Marketplace Enrollees Are Using Their Benefits: Express Scripts


Pharmacy benefits have already been used by nearly half of Americans enrolled in the Marketplace, according to data recently published by Express Scripts. This is the case even for those who enrolled relatively late (April 2014). The Express Scripts analysis is based on a national sample of more than 80 million de-identified pharmacy claims administered by Express Scripts between January 1, 2014 and July 31, 2014.

Express Scripts says that this pharmacy use rate is similar to the use rate of Americans with so-called “traditional” insurance (55 percent) during the same period, which is a bit surprising, since the latter are more likely to have been insured since January 2014 and are most likely more familiar with health insurance.

Consistency in the Marketplace. “It’s important to see this type of consistency in how new exchange members are using their pharmacy benefit, especially those who enrolled more recently,” said Julie Huppert, Express Scripts vice president of healthcare reform. “They are paying premiums, seeing their physicians and filling prescriptions.”

Generics and silver plans are popular. The use of generic medications outpaced that of the traditionally insured population by 6 percent, the data revealed. Through July 2014, 87 percent percent of Exchange plan prescriptions filled were for generic medications. “The Silver-rated plans—those with lower premiums but higher out-of-pockets costs for brand-name medications—have been the most popular among consumers on the Exchanges, particularly among those eligible for subsidies,” said Huppert. “By preferring generic medications over more expensive brand-name alternatives, these members are using their plans in the way they were designed.”

Differences in medications. Express Scripts also found that the use of pain medications is 39 percent higher in the Exchange plans, and the use of antidepressants is 12 percent higher. The use of contraceptives is 32 percent higher in traditional health plans, however. Both groups filled more prescriptions to treat hypertension than any other condition.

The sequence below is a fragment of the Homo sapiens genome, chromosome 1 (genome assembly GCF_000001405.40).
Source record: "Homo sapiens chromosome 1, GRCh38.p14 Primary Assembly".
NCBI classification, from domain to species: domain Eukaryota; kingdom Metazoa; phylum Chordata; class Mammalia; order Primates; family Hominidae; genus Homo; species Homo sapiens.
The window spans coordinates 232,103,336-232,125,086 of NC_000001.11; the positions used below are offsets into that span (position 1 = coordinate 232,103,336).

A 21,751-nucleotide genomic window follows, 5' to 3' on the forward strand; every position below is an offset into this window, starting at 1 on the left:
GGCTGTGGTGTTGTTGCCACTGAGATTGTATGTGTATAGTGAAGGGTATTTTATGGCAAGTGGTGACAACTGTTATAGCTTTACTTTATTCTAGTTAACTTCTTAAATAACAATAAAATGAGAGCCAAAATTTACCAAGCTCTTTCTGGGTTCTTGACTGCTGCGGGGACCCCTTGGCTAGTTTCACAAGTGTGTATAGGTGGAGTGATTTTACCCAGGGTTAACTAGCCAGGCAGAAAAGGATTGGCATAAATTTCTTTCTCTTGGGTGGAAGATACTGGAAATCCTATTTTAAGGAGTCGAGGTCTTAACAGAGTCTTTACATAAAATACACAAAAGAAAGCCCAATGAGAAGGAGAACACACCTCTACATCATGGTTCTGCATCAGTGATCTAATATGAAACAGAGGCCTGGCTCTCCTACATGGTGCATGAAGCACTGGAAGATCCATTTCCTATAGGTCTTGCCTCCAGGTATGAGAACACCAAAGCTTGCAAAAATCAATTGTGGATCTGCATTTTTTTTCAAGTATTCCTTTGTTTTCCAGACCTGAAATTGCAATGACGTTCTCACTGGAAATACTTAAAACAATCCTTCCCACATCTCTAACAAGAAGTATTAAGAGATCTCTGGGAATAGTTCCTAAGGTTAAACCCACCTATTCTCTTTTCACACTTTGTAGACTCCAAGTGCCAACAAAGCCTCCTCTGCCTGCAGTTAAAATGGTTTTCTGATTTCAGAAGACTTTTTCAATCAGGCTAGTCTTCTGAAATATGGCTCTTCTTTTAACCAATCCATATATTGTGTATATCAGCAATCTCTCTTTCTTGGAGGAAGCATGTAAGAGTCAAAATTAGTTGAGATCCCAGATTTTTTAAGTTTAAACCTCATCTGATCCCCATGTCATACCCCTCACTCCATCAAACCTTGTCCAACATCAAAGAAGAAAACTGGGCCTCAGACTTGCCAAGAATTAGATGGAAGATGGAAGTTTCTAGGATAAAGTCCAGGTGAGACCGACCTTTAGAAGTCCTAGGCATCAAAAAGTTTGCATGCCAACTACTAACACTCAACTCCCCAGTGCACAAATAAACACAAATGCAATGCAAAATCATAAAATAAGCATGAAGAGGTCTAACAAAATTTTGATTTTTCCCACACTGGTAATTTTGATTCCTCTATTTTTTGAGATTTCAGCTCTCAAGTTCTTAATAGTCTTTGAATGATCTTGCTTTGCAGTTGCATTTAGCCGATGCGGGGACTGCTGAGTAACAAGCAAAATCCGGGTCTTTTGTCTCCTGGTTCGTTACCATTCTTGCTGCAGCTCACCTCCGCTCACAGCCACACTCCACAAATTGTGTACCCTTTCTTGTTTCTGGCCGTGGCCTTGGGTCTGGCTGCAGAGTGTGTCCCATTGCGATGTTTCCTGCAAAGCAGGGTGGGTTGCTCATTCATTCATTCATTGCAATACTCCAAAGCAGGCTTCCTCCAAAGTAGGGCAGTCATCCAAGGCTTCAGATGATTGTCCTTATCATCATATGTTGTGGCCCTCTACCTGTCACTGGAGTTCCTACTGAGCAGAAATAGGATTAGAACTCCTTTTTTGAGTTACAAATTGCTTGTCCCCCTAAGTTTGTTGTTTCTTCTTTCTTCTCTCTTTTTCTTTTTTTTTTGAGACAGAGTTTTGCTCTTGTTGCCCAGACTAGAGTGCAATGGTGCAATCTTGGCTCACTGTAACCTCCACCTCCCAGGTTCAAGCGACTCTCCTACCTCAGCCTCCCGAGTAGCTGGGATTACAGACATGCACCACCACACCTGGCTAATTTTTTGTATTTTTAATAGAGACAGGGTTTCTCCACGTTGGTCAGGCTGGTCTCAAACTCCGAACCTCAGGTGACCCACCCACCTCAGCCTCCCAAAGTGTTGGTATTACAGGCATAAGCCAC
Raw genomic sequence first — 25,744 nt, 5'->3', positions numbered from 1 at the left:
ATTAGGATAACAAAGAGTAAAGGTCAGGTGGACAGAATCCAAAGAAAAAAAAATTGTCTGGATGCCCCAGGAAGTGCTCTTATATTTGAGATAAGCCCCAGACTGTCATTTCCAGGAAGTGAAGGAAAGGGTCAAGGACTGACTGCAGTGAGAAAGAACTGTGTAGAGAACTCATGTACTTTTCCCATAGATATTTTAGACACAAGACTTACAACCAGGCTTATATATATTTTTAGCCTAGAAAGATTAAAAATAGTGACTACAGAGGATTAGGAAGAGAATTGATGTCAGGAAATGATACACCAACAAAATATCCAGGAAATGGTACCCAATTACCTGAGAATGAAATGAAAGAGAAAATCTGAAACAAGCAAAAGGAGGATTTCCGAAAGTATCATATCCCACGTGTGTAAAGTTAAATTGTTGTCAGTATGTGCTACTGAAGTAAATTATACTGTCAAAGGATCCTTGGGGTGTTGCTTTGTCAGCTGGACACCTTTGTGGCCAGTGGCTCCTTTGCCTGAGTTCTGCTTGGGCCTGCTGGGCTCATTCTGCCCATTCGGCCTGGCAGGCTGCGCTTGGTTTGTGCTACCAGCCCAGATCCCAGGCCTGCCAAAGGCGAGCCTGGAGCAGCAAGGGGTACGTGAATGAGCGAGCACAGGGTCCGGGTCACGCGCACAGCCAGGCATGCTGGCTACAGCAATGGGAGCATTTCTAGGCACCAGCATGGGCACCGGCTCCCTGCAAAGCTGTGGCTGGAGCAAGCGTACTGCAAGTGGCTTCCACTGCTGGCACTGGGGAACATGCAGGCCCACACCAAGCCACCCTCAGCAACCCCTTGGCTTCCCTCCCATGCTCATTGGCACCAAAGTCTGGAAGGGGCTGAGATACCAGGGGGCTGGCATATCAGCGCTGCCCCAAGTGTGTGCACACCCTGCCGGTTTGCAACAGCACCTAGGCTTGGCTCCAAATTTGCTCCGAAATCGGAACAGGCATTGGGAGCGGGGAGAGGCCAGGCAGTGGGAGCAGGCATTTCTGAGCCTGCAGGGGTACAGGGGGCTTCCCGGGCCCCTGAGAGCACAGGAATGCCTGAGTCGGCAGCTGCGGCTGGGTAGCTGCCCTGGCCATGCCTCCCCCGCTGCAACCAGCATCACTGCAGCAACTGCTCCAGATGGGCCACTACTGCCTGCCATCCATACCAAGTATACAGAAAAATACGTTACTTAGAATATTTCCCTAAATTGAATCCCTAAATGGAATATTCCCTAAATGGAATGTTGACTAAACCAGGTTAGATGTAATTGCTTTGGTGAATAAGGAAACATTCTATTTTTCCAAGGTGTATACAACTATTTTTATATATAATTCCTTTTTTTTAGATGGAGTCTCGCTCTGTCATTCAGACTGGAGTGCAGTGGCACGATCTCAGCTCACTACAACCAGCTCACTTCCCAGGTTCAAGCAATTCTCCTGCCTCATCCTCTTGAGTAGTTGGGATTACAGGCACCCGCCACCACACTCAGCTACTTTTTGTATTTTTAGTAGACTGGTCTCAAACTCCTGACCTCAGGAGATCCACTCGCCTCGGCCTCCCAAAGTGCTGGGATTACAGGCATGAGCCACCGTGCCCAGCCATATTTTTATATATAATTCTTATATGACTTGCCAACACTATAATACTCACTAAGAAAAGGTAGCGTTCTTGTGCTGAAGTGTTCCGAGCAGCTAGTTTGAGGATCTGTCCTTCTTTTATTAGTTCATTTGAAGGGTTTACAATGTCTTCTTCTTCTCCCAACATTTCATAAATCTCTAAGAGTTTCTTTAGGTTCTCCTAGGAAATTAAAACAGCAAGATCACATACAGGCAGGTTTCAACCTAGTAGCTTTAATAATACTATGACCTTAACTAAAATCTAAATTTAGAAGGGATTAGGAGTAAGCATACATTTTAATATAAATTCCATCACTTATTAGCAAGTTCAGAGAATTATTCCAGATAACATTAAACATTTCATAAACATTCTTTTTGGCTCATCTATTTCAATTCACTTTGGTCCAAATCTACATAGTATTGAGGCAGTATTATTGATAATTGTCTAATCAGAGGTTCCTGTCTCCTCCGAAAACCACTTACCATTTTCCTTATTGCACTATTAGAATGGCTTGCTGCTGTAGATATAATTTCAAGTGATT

Medications to treat such chronic conditions as heart disease and diabetes are being obtained by Exchange enrollees at rates similar to other insured individuals.

Specialty medications. The Express Scripts data show that 59 percent percent more prescriptions for specialty medications are filled by Exchange enrollees than for other insured individuals, and Exchange enrollees aged 18-34 fill twice as many specialty medications than similarly aged individuals insured in a traditional health plan. This has a relatively important financial effect, because specialty medications account for 38 percent of the total pharmacy spending for the Exchange plans, despite accounting for only 1.3 percent of the number of total pharmacy claims. By comparison, Express Script points out, only 28 percent of the total pharmacy spending for traditional health plans is attributed to specialty drugs.

“Given the increased prevalence of specialty conditions, it’s vitally important for these Exchange plans to provide patients with clinical programs that ensure appropriate management of these complex, high-cost medications,” said Huppert.

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